It's all a shame really, as the mood and atmosphere feels just right, and the performances from the young cast are strong. Fernandez has this great Joaquin Phoenix swagger about him and knows how to act, but the kid really needs to find good material because he has yet to do anything of real note. There are very few good movies with roller skating as a central theme — 'Whip It' being arguably the best thus far — and regrettably, 'Skateland' goes down as another "crash and burn" skate movie, joining the likes of such disasters as 'Xanadu,' 'Roller Boogie,' and 'Solarbabies.' Don't forget to wear your helmet and pads before watching.
The Blu-ray: Vital Disc Stats
20th Century Fox Home Entertainment debuts 'Skateland' to Blu-ray on a Region A locked, BD25 disc housed inside a blue eco-case. At startup, we're greeted with a couple of trailers, followed by the usual main menu selection with music and full-motion clips.
Arriving to Blu-ray for the first time, 'Skateland' doesn't quite have the chops for dancing circles around other, newer releases. Presented in 2.40:1, the 1080p/AVC MPEG-4 encode, a good chunk of the picture looks rather ugly.
There are scenes with a bit of softness to them and light sometimes comes with that sort of 80s glare, which can take away from some of the finer details. Then there are scenes that are terrifically sharp and nicely defined, reminding viewers they are watching high-definition video. The palette places more attention on the secondary hues, presumably as an attempt to recreate the look of the era, but overall, colors are clean and accurately saturated. Contrast is a tad wishy-washy, ranging from spot-on to flat and lifeless, dulling the image significantly in most places. Brightness levels appear to be on the same boat as blacks can be excellent and deep one minute and then murky and terribly drab the next. Several interior sequences with poor lighting and lots of shadows tend to be the worst.
In the end, we've seen worst, but we've also seen much, much better.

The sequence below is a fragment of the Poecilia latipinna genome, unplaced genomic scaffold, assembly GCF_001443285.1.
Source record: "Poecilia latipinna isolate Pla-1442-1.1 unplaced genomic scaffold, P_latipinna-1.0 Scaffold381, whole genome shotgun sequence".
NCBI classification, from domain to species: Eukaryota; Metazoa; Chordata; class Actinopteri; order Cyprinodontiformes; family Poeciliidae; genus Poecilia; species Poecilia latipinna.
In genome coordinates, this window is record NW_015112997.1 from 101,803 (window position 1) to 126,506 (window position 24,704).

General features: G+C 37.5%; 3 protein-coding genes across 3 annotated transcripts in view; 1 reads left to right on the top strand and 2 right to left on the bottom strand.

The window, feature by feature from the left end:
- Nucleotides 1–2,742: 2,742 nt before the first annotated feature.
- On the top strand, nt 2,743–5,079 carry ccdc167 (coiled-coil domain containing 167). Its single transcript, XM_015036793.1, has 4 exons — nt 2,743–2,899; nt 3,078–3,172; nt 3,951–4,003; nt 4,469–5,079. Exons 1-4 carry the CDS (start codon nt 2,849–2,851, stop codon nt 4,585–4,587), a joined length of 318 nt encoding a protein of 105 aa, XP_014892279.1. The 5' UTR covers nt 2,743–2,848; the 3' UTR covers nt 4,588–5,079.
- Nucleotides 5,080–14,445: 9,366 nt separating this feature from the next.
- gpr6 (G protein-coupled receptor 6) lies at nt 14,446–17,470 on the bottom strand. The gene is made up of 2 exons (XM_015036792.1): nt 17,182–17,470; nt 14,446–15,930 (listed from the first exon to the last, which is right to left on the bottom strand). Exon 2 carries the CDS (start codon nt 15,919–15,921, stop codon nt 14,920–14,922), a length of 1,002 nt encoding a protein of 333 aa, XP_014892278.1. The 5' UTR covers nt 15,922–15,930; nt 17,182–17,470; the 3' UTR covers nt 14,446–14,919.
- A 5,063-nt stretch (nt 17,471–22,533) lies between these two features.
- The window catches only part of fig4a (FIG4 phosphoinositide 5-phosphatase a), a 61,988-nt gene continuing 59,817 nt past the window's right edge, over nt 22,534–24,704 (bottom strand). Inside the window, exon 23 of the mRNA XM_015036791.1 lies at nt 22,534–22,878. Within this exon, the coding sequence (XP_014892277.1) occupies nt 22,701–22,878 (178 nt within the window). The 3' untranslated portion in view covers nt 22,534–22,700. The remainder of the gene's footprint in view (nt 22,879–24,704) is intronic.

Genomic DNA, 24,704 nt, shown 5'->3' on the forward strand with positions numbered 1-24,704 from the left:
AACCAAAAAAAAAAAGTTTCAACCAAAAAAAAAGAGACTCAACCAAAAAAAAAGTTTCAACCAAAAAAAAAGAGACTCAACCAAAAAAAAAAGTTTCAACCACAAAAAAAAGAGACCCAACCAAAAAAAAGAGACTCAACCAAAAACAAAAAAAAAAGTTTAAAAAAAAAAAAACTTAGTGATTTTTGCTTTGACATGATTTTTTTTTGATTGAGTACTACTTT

Thankfully, the DTS-HD Master Audio track picks up the slack with this happening and very enjoyable sound design.
The music and song selection are, of course, the clear winners here and provide the system with the most activity. Tunes spread across the entire front channels evenly with splendid fidelity and a great deal of warmth, creating a wide and welcoming soundstage. Side speakers are only used for some very light bleeding to give places a better sense of space, like the roller rink or house parties, but such moments sound good. The one moment of action does show some convincing movement with a sharp, detailed dynamic range. Vocals are cleanly intelligible and never drowned out by the music. Low-frequency effects are generally reserved to provide songs some gravity and impact, which is quite nice.
Overall, it's a satisfying lossless mix for a movie with plenty of good 80s tunes.
The only special feature available is a collection of ten Deleted Scenes (SD, 34 min), which add nothing to the movie.
Coming from newcomer Anthony Burns, 'Skateland' is the coming-of-age tale of a small-town Texas teen discovering the speed at which life rapidly moves. Set in the early 80s, and featuring a great soundtrack, the film comes with the right tone and atmosphere, but not really the sort of insightful or meaningful story it clearly aims to portray. The Blu-ray arrives with decent video, better audio, but a poor collection of supplements. A rental at best.